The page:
Front and rear lights are crucial year round, but even more so in winter. The sun is setting earlier in the northern hemisphere, so even if you only use your bike for the commute to work, by the time you head home you’ll be riding in the dark. Foggy, rainy and otherwise hazy conditions will also reduce visibility for drivers and cyclists. Switching on the brights is never a bad idea when you’re on a bike.
Bike light technology and design has come a long way in the past decade, and there are many choices on the market today. Halogen, LED, HID (High Intensity Discharge), and glowing tube lights are all good options. HIDs provide the most light by far, but they are also fragile and expensive. Halogen used to be the industry standard, but its inefficiency left the market wide open for LEDs, which are becoming increasingly affordable.
If you’re the kind of person who forgets to replace the batteries, consider USB rechargeable lights. And if you’re hesitant to buy, you can always build your own. One commons setup: white light in the front, red lights in the back and reflectors on the side. Attire can make all the difference as well. “Bright is always helpful,” says Pedal Revolution employee Cole Sanchez.
2. Stopping Power
You may love the minimalist aesthetic of fixies, but wet roads mean less traction and more potential for disaster — if fixed gear is your preferred riding style, consider attaching a brake this season. One is better than none and you don’t have to use it, but it will be there for the “Oh S*%t!” moment when you do.
Brake pads are the next item to consider. New brake pads have grooves to channel water away from the rim and improve wet-weather braking. Inspect these grooves to gauge how much brake power you’ll have on your next venture. Don’t put off replacing this cheap rubber any longer. It’s a quick fix and makes a world of difference.
Switching out narrow racing tires for something with more pronounced tread is another way to provide traction and keep you from skidding out at stop signs. Cole tells us, “You don’t necessarily need to go with something mountain bike knobby, there are a lot of options out there. Touring tires are a good choice because they’re for mixed terrain and will work well on something like a road bike or a hybrid.” If you don’t mind the extra turbulence, you could go the DIY route and strap zip ties to your Continentals.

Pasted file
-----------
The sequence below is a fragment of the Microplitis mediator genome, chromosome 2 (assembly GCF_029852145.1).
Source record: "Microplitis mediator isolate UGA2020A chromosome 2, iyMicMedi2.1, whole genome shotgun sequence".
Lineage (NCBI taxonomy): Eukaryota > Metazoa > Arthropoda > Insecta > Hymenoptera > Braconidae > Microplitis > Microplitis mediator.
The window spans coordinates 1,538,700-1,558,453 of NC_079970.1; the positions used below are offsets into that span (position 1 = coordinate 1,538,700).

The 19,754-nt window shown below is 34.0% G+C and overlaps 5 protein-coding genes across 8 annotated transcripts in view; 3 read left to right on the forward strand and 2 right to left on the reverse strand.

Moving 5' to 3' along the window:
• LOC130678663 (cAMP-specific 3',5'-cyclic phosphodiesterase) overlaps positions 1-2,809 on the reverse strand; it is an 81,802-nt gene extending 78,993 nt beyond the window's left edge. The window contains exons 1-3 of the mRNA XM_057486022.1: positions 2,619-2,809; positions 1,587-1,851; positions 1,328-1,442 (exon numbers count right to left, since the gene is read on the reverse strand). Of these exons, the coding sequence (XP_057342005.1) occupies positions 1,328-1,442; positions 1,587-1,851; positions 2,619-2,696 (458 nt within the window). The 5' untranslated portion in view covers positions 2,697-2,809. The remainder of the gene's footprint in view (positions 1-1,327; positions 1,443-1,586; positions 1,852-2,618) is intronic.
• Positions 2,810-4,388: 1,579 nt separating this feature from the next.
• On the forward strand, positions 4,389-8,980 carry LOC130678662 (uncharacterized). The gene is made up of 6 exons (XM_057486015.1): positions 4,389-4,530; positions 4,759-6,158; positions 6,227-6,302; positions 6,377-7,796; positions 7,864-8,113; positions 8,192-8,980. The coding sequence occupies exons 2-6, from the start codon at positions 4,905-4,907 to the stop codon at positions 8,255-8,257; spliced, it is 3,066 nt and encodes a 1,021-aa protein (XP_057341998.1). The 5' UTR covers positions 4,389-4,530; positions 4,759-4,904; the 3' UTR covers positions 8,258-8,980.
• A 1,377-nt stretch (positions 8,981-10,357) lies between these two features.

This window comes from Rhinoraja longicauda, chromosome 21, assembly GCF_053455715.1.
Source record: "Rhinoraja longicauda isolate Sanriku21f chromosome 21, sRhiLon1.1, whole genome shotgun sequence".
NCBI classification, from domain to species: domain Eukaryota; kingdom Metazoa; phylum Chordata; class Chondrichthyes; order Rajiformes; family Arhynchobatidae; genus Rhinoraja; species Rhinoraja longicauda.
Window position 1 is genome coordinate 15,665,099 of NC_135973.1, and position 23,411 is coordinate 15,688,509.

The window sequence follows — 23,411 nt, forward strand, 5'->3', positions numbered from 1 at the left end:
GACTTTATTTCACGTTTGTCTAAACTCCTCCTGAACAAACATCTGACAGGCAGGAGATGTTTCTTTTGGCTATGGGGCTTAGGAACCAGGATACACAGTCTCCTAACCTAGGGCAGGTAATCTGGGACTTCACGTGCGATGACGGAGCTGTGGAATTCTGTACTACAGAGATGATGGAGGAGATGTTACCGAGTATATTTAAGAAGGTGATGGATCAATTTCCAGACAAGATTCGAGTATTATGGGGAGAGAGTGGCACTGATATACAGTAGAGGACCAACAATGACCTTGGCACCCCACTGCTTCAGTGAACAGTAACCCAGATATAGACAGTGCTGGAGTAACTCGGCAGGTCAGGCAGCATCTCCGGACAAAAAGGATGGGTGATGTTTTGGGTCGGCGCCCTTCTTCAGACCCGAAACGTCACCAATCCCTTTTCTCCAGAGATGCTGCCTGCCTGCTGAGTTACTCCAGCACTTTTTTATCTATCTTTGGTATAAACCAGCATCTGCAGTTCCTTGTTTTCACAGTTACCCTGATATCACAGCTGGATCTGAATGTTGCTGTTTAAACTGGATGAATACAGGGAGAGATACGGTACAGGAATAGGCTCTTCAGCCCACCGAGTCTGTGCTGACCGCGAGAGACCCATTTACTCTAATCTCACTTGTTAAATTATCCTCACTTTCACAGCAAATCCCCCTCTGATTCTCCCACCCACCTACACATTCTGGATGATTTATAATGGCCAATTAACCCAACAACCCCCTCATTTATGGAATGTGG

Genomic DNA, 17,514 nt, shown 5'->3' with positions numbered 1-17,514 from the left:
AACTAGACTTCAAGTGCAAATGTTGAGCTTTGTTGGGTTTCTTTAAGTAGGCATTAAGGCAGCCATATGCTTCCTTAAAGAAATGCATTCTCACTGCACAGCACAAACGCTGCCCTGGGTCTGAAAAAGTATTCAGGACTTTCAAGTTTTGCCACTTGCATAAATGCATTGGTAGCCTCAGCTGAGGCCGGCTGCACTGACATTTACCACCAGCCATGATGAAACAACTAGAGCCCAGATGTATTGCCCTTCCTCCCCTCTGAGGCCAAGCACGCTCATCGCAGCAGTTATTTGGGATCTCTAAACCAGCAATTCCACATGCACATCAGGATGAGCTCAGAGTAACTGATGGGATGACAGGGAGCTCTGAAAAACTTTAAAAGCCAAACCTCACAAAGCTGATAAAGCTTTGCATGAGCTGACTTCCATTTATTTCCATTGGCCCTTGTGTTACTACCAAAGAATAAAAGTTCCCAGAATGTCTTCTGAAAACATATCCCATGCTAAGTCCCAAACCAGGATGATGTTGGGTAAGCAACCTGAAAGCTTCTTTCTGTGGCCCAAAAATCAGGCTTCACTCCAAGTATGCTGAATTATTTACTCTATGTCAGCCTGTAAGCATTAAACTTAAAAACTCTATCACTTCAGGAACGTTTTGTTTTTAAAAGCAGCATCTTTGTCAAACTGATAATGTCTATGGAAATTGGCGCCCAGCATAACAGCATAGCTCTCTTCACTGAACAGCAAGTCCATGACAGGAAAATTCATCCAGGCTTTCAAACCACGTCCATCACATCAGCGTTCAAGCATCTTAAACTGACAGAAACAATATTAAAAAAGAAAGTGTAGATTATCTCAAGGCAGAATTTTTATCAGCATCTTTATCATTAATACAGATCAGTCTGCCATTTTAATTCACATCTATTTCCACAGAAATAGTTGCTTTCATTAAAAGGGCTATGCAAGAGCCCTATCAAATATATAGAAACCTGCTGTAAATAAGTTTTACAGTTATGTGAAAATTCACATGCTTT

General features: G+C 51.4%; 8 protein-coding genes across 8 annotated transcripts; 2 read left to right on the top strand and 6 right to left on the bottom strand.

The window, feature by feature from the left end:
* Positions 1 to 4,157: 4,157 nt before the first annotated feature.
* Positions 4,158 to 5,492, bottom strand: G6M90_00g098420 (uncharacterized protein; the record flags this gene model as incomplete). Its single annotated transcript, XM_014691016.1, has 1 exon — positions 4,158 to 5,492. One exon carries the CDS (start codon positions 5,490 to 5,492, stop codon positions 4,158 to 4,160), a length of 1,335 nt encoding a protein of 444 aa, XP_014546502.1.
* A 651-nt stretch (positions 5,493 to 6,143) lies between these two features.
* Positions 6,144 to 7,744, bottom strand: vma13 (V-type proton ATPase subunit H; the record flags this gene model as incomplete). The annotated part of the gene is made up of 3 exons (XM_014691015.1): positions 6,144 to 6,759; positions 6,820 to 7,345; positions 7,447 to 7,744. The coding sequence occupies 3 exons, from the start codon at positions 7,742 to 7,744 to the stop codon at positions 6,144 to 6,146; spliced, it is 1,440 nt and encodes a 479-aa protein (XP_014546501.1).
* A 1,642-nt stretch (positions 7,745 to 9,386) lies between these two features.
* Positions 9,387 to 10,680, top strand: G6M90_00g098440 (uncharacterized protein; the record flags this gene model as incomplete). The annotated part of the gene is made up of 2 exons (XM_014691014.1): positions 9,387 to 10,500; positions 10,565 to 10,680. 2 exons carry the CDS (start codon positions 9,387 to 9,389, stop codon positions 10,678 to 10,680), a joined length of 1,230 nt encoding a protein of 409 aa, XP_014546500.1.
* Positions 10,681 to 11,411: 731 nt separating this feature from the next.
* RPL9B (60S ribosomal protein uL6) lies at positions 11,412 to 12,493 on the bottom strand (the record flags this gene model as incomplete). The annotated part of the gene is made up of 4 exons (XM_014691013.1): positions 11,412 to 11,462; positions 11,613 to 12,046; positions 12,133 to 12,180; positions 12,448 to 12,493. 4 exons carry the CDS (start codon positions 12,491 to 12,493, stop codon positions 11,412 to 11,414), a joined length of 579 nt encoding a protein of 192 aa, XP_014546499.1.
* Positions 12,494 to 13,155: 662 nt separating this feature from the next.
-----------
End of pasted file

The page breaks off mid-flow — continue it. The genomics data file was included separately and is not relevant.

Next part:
4. Dressing to Stay Dry
Adverse weather conditions impair visibility and stopping time for cyclists and drivers alike, but only cyclists feel the chill of the elements. Choosing the right clothing can make the difference between having a fun night or a miserable one. In these upcoming months it’s a good idea to keep a pair of gloves and an extra layer or two in your bag. The goal is to keep the core of your body warm and dry. Incorporating layers into your wardrobe gives you more versatility to add, remove or vent as your body temperature changes. Zippers are especially helpful.
When choosing a base layer, opt for silk, wool or polyester. Cotton naturally absorbs moisture and prevents air circulation, while these natural and synthetic fabrics wick moisture, allow air circulation and dry quickly. Don’t forget to cover your hands, feet, head and neck. These are major areas of heat loss. Scarves, gloves and bicycle-manufactured skull caps (that your helmet can fit over) are packable, lightweight ways to help regulate body temperature. A windproof layer will minimize windchill and can also keep you from having to dress too bulky.
Riding in the rain is a great way to product test high-tech waterproof shells and one of our all-time favorite deluge defense systems are rain booties. A good pair of booties will cover any shoes, add an extra layer of warmth, and make it so you’re not weighed down by a pair of musty sneakers.
“I like riding in the rain. If you’re well prepared, if have rain gear and you have fenders, it’s really not that bad” says Steve, owner of Pedal Revolution.
4. Adding Fenders
Fenders are the last (but not least) accessory worth mentioning. These devices will help keep you dry and add style to your ride. From bamboo and hammered steel to carbon fiber and plastic, there are many options to choose from. A pair of fenders will cost anywhere from $15 to $100, but if you’re in a pinch, here’s a simple DIY solution: Carve a gallon jug or two-liter plastic bottle in half and secure it to the bicycle frame with duct tape or zip ties.
Even after all the above preparations are made, there are still the little annoyances: “As I was riding [to work],” Cole recounts, “I was squinting because you are riding into the wind and the rain is getting into your eyes…I’ve been experimenting with how to get water out of my eyes. I borrowed some safety glasses from my sculpture studio and that kind of helped a little bit.”
Riding conditions can’t be controlled, but you can heed the advice above to minimize negative impact and cruise through the season with little disturbance.
Thanks to Pedal Revolution, a nonprofit bike shop with an inspiring social mission, for sharing tips for the season. Pedal Revolution’s unique business model allows the workshop to hire 15 at risk youth every year. These teenagers are taught basic job skills and trained in the art of bicycle maintenance.
Lead Image: © Ian Sane